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Backstory The now-infamous Galaxy Note7 was recalled by Samsung twice (and finally completely canceled) for its exploding batteries. After Samsung's long investigation into the cause of the explosions, they determined that the only issue both the original and post-recall models of the Note7 were manufacturing issues with the batteries themselves, as reported by The Verge.

Question Given that the only things making the Note7s explosive is their batteries, is it reasonably safe to pick up an explosive Note7 and immediately replace its battery with one not made by Samsung? And is there a Note7 replacement battery available that's not one of the Samsung originals that will explode? If this is possible, it might be possible to get an amazing (and safe) phone quite cheaply.


Note: I have no plans to do any such thing even if it is technically safe and I highly discourage others from trying to buy/use a Note 7.

  • Given that the reason of battery failure is the incompatibility between the over-capacity battery and phone's battery containment space... will any manufacturers produce batteries that are smaller in capacity than the original? My bet is not. – Andy Yan Jan 24 '17 at 0:09
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    What is the guarantee that non OEM battery won't explode? Like this – beeshyams Jan 24 '17 at 2:29
  • @AndyYan Smart. Especially given that there are no replacement batteries for it so far as I can tell. Can you consider posting that as an answer? – owlswipe Jan 24 '17 at 2:40
  • @beeshyams No guarantee. But in theory, if the non-OEM battery was a high-quality one rather than a cheap counterfeit? – owlswipe Jan 24 '17 at 2:40
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    So just imagine this scenario: Your self-modified phone suffers a malfunction and burns someone or worse. Investigation reveals it is not the same as the manufacturer built. Who do you think would be on the hook with the insurance company for reimbursement for damages? – SDsolar Jan 24 '17 at 4:41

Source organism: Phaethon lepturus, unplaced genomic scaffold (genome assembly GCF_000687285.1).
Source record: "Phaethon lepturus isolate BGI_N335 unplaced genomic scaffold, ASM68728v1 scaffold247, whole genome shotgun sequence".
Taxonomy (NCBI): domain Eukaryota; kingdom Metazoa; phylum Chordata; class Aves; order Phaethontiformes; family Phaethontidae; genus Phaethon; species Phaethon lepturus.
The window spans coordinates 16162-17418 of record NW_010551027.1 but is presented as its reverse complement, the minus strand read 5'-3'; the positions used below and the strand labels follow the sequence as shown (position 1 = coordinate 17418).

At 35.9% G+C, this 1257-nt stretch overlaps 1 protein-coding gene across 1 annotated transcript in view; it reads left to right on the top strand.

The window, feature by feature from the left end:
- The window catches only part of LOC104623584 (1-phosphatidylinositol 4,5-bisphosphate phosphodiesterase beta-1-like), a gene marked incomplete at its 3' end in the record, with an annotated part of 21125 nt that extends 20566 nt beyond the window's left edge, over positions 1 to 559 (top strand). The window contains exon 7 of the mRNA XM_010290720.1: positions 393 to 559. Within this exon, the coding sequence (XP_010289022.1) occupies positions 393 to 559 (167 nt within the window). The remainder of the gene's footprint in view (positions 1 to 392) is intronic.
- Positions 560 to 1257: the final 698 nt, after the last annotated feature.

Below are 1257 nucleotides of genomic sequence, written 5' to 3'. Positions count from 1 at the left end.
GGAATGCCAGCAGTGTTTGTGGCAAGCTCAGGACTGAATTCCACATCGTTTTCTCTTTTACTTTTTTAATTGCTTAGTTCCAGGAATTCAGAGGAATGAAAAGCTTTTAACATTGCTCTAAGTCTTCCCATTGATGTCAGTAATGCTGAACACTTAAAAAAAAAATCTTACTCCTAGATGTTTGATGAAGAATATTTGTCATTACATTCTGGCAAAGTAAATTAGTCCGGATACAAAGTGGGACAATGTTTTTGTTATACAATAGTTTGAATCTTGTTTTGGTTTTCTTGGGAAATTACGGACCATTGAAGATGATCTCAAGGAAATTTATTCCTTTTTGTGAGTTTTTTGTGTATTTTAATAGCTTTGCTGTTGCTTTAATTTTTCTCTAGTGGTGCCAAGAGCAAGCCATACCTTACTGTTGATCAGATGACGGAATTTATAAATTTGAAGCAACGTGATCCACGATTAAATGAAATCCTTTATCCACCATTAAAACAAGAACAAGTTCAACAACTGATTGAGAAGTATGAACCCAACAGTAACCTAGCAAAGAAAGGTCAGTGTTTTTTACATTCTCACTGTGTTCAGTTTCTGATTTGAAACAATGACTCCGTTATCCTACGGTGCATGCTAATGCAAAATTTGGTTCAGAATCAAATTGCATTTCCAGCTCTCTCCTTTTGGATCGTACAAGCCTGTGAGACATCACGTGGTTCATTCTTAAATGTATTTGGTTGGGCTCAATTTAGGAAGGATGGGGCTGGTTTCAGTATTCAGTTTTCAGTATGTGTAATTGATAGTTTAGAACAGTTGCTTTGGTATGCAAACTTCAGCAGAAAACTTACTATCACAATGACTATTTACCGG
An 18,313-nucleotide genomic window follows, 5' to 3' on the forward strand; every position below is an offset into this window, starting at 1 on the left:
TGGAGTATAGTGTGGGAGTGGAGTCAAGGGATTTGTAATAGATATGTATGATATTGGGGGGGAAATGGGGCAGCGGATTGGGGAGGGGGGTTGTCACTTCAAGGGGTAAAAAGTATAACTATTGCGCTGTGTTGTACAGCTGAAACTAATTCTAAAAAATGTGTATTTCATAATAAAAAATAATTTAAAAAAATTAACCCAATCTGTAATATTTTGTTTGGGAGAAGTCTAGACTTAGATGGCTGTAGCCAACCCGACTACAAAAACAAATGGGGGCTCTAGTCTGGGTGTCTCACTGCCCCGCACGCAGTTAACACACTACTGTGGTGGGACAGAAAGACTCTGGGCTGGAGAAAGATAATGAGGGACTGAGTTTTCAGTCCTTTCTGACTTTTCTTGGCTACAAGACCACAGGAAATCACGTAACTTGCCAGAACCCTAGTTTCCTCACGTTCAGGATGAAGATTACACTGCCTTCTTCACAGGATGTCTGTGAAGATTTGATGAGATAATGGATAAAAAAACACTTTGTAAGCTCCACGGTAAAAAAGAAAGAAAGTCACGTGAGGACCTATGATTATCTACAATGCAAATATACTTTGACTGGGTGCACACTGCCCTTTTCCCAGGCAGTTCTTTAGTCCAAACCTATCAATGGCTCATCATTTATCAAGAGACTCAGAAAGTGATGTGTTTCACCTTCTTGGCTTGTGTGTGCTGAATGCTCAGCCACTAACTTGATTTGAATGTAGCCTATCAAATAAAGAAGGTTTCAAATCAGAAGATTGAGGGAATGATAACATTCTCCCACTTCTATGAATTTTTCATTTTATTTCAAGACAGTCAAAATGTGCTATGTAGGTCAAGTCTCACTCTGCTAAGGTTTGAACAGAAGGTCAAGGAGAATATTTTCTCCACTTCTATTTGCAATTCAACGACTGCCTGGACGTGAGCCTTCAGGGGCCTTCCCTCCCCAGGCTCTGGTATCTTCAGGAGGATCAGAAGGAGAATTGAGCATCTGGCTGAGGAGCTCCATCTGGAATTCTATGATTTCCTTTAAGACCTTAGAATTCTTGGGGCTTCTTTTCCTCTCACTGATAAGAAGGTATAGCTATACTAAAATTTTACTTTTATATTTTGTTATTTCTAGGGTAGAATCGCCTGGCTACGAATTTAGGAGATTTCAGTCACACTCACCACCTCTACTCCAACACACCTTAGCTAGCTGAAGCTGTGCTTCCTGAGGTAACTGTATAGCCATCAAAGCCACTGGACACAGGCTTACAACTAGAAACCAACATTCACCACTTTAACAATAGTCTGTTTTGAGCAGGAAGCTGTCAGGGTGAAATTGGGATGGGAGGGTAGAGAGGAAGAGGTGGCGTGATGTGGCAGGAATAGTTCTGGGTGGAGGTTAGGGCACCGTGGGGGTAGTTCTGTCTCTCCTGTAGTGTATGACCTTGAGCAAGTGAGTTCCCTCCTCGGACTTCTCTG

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Given that the reason of battery failure is the incompatibility between the over-capacity battery and phone's battery containment space, manufacturers are unlikely going to produce batteries that are smaller in capacity than the original, considering they usually make bigger ones for profit and marketing purposes. They also manufacture them in generally worse materials and quality control in order to control costs. This renders those 3rd-party batteries (if any exists) as dangerous, if not more dangerous as the original one.

Also, since Note 7 has been recalled for quite some time, manufacturers have (nearly) ceased production of any sort of accessories for it - nobody's buying them anyway. Here's what I dug up from my local shopping site TaoBao (Chinese equivalent of eBay) - if you can't read Chinese, the page shows that only "original" batteries are available, and even those are available in very small quantities (few resellers list them).

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  • Great! Thanks for the detailed answer :). I'll definitely be sticking to my Nexus for a while longer. – owlswipe Jan 24 '17 at 3:39

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